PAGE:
It is true that Justice Department regulations state a sitting president can’t be indicted, and Mueller is unlikely to defy those regulations, but the constitutional argument is far from settled.

There is an inherent tension in America’s constitutional system in that the attorney general, the head of the Justice Department, is also a Cabinet official answerable to the president, who can set policy priorities and fire political appointees at will. Yet the authority to arbitrarily order investigations of political opponents would make a mockery of the rule of law. It is another flaw in the American system that it relies on the presumption that the chief executive will be a person of sufficient integrity not to abuse that tension for personal gain.

While the nightmare scenario is unlikely, there is a wide continuum of abuses of power between it and faithfully upholding the rule of law. The president is already engaged in some such abuses: He has sought to use his official powers to punish companies for their ownership of critical media outlets, called for the prosecution of political opponents, and sought to dictate the form and nature of political protest against the state. The goal is ultimately the same—to dissuade political opposition by abusing the powers and office of the presidency. That remains true even if the sanction itself is not implemented, because officials either ignore the demand or refuse to discharge them. For the rule of law to rest so abundantly on the willingness of public officials to ignore or disobey such orders treads dangerously close to the “crisis of national revolution” that Hamilton described.

No conservative pundit, and certainly not Hannity, argued that a Democrat like Barack Obama or Bill Clinton possessed unlimited authority to end an investigation into themselves or their administration, or to order a federal investigation into their political enemies at a whim. The very concept would have sent the entire Fox News network into paroxysms for weeks. The possibility that the IRS had singled out conservative nonprofits for extra scrutiny was a five-alarm fire on Fox News for months; now the network’s hosts believe that the president cannot merely scrutinize his political rivals but prosecute them.They believe there are limits on government, and that certain rights are inviolable, it seems, but only when Democrats are president.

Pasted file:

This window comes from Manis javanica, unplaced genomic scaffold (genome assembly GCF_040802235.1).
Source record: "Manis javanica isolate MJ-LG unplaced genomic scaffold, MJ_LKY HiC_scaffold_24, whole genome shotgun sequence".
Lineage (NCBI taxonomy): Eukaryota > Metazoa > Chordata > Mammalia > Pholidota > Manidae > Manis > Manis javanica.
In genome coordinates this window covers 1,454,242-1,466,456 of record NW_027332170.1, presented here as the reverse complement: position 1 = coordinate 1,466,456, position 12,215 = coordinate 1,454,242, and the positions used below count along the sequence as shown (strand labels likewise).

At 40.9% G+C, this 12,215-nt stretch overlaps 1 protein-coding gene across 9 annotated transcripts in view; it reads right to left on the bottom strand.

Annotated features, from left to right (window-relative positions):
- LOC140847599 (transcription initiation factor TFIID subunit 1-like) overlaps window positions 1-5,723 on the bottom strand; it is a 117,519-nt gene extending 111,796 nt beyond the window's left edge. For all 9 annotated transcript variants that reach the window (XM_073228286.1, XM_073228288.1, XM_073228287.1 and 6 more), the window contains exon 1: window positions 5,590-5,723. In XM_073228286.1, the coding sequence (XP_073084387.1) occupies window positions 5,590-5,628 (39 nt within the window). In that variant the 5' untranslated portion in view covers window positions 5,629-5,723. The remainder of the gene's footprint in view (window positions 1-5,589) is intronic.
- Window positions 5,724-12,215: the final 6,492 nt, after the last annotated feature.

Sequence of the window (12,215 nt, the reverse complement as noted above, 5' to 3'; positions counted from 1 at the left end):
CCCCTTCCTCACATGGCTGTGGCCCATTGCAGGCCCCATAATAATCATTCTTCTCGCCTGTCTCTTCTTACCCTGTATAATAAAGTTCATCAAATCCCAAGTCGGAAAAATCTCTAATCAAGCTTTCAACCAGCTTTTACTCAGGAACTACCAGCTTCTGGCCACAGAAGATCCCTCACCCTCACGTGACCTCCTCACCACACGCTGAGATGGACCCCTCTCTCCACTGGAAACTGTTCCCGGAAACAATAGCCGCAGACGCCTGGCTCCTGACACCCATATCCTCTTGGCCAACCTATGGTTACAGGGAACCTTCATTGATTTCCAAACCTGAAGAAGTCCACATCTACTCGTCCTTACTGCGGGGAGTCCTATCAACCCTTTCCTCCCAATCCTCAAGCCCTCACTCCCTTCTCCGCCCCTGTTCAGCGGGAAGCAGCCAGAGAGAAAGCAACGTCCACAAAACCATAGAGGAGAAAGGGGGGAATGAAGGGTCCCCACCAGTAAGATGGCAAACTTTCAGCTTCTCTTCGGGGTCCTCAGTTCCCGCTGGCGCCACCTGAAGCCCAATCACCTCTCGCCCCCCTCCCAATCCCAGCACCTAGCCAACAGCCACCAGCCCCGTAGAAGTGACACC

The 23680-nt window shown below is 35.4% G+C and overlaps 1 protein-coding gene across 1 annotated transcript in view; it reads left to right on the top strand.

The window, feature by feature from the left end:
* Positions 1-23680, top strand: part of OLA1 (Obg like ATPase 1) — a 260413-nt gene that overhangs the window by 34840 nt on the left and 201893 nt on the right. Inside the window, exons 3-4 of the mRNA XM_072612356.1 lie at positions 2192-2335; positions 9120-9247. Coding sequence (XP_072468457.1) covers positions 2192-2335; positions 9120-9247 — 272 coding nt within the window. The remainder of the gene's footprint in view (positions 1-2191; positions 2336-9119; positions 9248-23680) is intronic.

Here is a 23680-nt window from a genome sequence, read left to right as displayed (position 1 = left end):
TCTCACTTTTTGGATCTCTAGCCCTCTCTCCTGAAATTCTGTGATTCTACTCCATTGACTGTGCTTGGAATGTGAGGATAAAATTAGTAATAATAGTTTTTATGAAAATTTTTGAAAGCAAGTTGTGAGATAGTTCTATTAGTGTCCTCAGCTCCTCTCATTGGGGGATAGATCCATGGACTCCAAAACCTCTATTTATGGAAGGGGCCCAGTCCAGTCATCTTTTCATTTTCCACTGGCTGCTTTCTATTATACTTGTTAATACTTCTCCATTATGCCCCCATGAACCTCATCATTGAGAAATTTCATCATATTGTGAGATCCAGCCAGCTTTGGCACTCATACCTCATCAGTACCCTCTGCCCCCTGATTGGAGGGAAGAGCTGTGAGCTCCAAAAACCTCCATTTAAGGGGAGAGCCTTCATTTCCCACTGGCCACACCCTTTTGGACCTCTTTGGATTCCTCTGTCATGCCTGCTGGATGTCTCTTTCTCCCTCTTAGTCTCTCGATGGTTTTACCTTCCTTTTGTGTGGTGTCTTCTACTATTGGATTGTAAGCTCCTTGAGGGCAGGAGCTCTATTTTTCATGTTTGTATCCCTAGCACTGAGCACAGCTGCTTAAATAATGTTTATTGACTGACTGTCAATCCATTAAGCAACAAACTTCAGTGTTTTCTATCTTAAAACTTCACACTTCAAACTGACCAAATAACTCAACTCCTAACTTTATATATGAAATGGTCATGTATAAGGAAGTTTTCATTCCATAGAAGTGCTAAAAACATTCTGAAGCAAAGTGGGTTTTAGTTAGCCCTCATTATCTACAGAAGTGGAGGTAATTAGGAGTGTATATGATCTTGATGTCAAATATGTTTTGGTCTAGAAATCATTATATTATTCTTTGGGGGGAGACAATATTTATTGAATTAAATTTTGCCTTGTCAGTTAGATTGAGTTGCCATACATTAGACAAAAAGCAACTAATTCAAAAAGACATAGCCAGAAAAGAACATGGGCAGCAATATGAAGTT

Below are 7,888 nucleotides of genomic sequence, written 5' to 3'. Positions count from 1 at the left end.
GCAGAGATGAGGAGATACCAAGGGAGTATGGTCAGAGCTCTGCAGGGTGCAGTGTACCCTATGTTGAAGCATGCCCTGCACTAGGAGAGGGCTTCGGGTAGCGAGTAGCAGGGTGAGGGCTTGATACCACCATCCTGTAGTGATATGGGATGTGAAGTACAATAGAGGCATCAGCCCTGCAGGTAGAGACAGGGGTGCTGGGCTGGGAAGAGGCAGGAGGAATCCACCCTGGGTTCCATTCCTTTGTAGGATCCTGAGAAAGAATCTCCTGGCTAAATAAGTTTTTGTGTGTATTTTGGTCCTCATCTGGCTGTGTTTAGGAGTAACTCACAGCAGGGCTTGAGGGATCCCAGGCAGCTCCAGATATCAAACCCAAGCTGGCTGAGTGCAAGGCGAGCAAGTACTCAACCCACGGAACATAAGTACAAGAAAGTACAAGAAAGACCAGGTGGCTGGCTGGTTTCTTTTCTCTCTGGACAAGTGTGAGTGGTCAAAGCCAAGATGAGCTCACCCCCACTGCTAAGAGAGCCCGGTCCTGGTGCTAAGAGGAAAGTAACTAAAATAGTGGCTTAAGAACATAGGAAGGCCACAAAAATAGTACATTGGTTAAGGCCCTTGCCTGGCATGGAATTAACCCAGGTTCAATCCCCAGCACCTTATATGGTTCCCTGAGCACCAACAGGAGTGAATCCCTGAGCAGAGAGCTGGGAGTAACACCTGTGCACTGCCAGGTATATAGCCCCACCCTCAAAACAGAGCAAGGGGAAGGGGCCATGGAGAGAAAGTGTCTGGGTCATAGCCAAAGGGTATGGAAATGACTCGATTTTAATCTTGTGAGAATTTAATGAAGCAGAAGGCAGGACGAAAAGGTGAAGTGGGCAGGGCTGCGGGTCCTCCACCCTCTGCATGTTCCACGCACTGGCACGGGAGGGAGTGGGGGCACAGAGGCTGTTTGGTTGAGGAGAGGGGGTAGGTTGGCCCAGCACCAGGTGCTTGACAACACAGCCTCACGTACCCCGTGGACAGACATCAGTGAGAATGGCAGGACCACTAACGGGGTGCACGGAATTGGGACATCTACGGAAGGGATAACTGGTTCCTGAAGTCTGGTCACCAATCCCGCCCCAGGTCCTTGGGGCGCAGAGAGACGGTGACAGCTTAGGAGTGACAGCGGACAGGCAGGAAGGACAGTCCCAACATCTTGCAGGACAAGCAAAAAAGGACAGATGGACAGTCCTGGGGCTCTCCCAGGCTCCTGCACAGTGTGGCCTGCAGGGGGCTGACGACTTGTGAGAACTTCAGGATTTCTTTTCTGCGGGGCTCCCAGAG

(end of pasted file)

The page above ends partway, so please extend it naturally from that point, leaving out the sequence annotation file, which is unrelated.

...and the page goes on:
How did we get here? The president and his allies, in an effort to shield themselves from legal or political consequences, have framed the Russia inquiry led by Special Counsel Robert Mueller as a partisan witch hunt, despite the fact that it has already led to 17 indictments and five guilty pleas. In this alternate universe, lifelong Republicans like Comey, Mueller, former FBI Deputy Director Andrew McCabe, and even Deputy Attorney General Rod Rosenstein were deep-cover liberal operatives who have fabricated a criminal inquiry against the president for the purpose of removing him from office. In the face of such an undemocratic usurpation of power, the president’s only rational course lies in asserting unlimited authority over federal law enforcement.

Nevermind that the president’s former national-security adviser lied about discussing the removal of sanctions on Russia imposed after American intelligence agencies identified the Kremlin as being behind an effort to sway the 2016 election, or that the president’s own son lied about his attempt to acquire dirt on Trump’s Democratic rival Hillary Clinton from Kremlin agents, or that the administration lied about Trump’s direct role in dictating a false statement about the nature of that meeting. Forget the fact that witnesses have said the Trump campaign solicited election help not just from Russia but from Saudi Arabia and the United Arab Emirates. Try not to think about Trump aides lying about their contacts with Russian officials, or with WikiLeaks, the group that released thousands of emails purloined by a Russian intelligence agency in an effort to damage the Clinton campaign. Pay no attention to the president himself saying he fired the former FBI director over the Russia investigation, and that he is infuriated with his attorney general for not shielding him from it. These are not pieces of evidence that the special counsel’s inquiry is justified; they are merely evidence of the vastness of Democrats’ control over the deep state and their willingness to deploy it against Trump, which justifies anything he might do in response.

Asserting that unlimited powers are necessary to counter a grievous outside threat is a consistent feature of tyrannical governments from both ends of the political spectrum.

It is America’s great fortune that Trump lacks the utopian impulse that has so often drawn leaders of an authoritarian bent toward human catastrophe. Trump unveiled his 2020 slogan “Keep America Great” less than halfway through his term; the only indispensable ingredient in his ideal society is Trump. He does not want to make the world a better place, he does not want to create a perfect society—he merely wishes to line his pockets, shield himself and his associates from prosecution, and soak up the adoration of the crowd. American democracy may not be so fortunate with his successors.